I recently came across this list of orthology databases, which can be very useful for people trying to figure out what various proteins and genes do, and even more useful for those trying to make tools that rely on comparative genomics.
What is orthology and why is it important?
Let’s start with a more general concept: homology. Two sequences are said to be homologous (to be homologs) if they are both descended from a common ancestral sequence. The term can also be applied to phenotypic traits, if the genes and regulatory control regions producing the traits are homologous. Note that it is generally incorrect to talk about “percent homology”—as sequences either are or are not homologous. Generally, when people use that term they mean “percent identity” (the fraction of bases or amino acids in the sequence that are identical between the sequences) or occasionally “percent similarity” (the ratio of the similarity of the two sequences to the similarity of a sequence to itself, using some arbitrary definition of similarity such as the Smith-Waterman alignment score with a particular BLOSUM matrix).
It is, however, reasonable to talk about close or distant homology, referring to the evolutionary time back to the common ancestor. Since close homologs usually have near-identical sequences and distant homologs have diverged much more, the percent identity between sequences is often a good proxy for the evolutionary distance.
Homologs arise in evolution by two main mechanisms: gene duplication within a genome and speciation. Biologists classify pairs of homologs according to which of these tow mechanisms occurred at the split from the common ancestor. If the split between the sequences occurred as a gene duplication, the homologs are referred to as paralogs, while if the split was a speciation event, then the sequences are called orthologs.
It is not always easy to tell whether a pair of homologs are paralogs or orthologs, as there may have been several intervening gene duplication or speciation events on the lineage of either sequence. The evolutionary history needs to be accurately reconstructed to tell which event occurred at the split between the sequences. Furthermore, the whole notion of homologs, paralogs, and orthologs assumes that the sequence is an atomic object in evolution, and that its evolutionary history is a tree. Many proteins are formed by arrangements of protein domains, each of which may have a different evolutionary history, and for distantly related proteins, only parts of the proteins may be homologous, not the entire proteins.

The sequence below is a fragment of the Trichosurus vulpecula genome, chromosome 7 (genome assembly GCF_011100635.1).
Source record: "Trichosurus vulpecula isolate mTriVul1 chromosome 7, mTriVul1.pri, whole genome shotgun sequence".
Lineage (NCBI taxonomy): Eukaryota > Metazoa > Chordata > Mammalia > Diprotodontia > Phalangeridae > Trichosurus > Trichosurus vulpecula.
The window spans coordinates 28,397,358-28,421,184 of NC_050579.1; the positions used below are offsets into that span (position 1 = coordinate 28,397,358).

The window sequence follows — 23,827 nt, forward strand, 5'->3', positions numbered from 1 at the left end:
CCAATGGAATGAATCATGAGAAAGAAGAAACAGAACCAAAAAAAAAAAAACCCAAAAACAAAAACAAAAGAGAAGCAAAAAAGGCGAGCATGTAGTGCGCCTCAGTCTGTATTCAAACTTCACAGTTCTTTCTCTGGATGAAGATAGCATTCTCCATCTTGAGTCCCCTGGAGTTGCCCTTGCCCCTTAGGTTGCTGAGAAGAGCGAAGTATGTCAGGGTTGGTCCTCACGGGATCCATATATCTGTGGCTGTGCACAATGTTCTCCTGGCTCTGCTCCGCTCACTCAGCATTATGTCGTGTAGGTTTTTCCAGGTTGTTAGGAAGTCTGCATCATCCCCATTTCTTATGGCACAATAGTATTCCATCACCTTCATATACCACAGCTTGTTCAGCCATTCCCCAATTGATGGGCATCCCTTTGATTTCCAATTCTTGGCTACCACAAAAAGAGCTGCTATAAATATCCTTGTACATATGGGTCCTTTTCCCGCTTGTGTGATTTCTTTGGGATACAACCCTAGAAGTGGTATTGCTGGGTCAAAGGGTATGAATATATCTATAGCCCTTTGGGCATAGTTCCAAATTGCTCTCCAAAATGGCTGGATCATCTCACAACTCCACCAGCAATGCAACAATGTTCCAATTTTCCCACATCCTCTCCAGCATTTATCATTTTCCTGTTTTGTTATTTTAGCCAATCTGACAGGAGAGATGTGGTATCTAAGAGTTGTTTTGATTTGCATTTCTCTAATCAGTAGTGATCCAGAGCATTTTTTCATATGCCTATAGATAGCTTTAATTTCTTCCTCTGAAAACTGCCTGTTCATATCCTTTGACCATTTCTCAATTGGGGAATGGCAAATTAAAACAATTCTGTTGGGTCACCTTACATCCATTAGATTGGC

It can also be the case that several paralogs within one species are orthologous to a single protein in a different species, if the duplication of the genes forming the paralogs occurred more recently than the speciation event. For that matter, it is possible to have several paralogs in both species, each of which is orthologous to all the paralogs in the other species.
Why does orthology matter?
If it is so difficult to tell paralogs from orthologs, why does anyone bother?
Biologists believe (on theoretical, rather than empirical grounds) that genes or proteins that are orthologous are more likely to have a common function than ones that are paralogous. This orthology conjecture drives a lot of functional inference and annotation. It has recently been challenged by those who claim that sequence identity (closeness of homology) is a better predictor of functional similarity than the ortholog/paralog distinction, but the evidence on both sides of the question is still rather weak, particularly since inference of orthology is done mainly by closeness of homology, and so the two models are hard to distinguish.
Why so many databases?
Lots of people have needed to annotate pairs of sequences as orthologs or paralogs, but because they have different applications and because the ortholog/paralog inference is difficult, they have ended up with subtly different solutions. For example, people looking for functions of protein domains may want orthology information for individual domains, while those looking for functions of whole proteins may want to use the domain architecture of the whole protein both for orthology inference and function prediction. Those looking for subtle relationships among sequences from recently diverged species (such as the primates) may have very different needs from those looking for relationships between eukaryotic and bacterial or archaeal sequences.
Why not roll your own?
If choosing orthologs is so application-dependent, why use someone else’s database, rather than defining your own set? Indeed, the proliferation of orthology databases comes from just this approach. But creating a set of orthologs is quite tricky, and the simple techniques that people generally use when they create their own sets of orthologous pairs (like reciprocal best BLAST) do not work very well. So if there is a well-constructed and maintained database whose definitions and scope are suitable for the problem you are addressing, it is probably better to use the database than to try to redo the work yourself—unless (of course) you have come up with a better method for inferring orthology than the methods used in the existing databases. If you have a better method, you should probably put your own database on the web for others to use.